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Wheelchair-bound coach angry after ejection from field

July 23, 1997

PIKEVILLE, Ky. (AP) _ People in wheelchairs usually have to fight to keep from being sidelined. Danny Keathley fought just to stay on the sidelines.

The disabled Floyd County miner is still bristling after being ejected from a Babe Ruth baseball tournament in Lexington last week. The umpires told him his wheelchair was a safety hazard on the baseline and ordered him to coach his Floyd County All-Stars from a corner near the dugout.

With the support of his players and their parents Saturday, he wheeled himself back to the third-base coach’s box. He was not only thrown out of the game, but out of the park.

``One of the umpires asked, `How was your little corner, coach?‴ Keathley, 36, of Prater, said Wednesday. ``After he did that, I wanted to sue the head of the tournament.″

Keathley hasn’t decided whether to sue over the incident. But Don Russell, district commissioner for the baseball league, said no offense was intended.

``It was viewed by the umpires for it to be an unsafe condition for him to get on the field _ for the players, coaches, umpires, he himself,″ Russell said. ``And it did not impair his running his team at all.″

Keathley said he’s never experienced anything like this in his seven years of coaching.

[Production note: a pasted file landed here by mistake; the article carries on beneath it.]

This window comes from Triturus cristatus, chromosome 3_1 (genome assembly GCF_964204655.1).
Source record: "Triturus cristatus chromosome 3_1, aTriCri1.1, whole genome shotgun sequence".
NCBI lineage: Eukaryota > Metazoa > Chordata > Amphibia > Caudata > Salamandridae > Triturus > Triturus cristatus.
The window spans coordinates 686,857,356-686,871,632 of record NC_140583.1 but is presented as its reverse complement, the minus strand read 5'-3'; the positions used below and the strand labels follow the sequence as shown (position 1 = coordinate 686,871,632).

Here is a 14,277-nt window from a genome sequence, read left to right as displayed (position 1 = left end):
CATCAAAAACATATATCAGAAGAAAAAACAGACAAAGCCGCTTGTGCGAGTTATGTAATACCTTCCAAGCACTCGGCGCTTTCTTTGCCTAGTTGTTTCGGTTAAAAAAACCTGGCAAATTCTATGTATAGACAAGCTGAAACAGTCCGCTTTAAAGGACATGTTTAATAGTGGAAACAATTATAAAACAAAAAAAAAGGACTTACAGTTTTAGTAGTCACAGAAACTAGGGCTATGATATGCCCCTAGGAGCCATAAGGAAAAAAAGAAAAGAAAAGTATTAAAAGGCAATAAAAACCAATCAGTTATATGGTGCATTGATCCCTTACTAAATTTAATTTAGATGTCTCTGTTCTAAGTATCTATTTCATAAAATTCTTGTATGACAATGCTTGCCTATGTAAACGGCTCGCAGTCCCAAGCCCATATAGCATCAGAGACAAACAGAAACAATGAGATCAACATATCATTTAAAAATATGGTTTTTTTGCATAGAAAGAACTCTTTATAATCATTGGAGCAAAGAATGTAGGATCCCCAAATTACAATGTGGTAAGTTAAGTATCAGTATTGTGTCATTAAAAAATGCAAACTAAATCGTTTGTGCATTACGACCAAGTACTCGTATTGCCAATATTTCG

The former mine foreman and roof bolter operator broke his back in an underground roof collapse eight years ago on Cow Creek. He hasn’t been able to work since, but he was able to coach baseball and basketball.

``Never had a bit of problem with it,″ he said. ``Never once have I got in the way of a kid going for a ball or anything. I could always get out of the way.″

But the umpires in the Dixie Babe Ruth tournament disagreed Saturday.

First, Keathley said, they told him it was in the rule books. Later, they said it was just their rule.

Although no specific prohibition against wheelchairs was listed, Russell said the issue was covered under a section that gives umpires latitude on the field.

``He protested, and it was disallowed,″ he said. ``He chose to not do that. He took his stand on the third-base coaching box and would not move.″

Keathley said he coached from the dugout area for the first game because he didn’t want to hurt his team’s standing. But after the umpire’s alleged remark, the team and the parents had had enough, he said.

They took a vote, and he went out onto the field. He was ejected.

``I had to go out to the parking lot,″ he said. ``I was very embarrassed the whole day.″

The team and parents also were demoralized.

``It was a big disappointment for our coach to be treated that way,″ said Debra Tackett, whose 13-year-old son, Trenton, plays baseball and basketball under Keathley. ``I’ve never been concerned like that with my own child. I’ve trusted my child to him entirely.″

The team lost both games that day.

Keathley’s son, Craig, 13, said the people who kicked his father out of the game should be thrown out of baseball.

``It was an embarrassment to me seeing my dad get off the field,″ he said. ``I’d like to see them be put in a wheelchair and see how they like it.″

Russell said he doesn’t see any reason why the same thing wouldn’t happen next time Keathley coaches in a game in his district. Keathley said the incident won’t get him down.

``Am I going back there next year?″ he said. ``I probably would if my son plays. Would I do anything differently? No. I think they would.″

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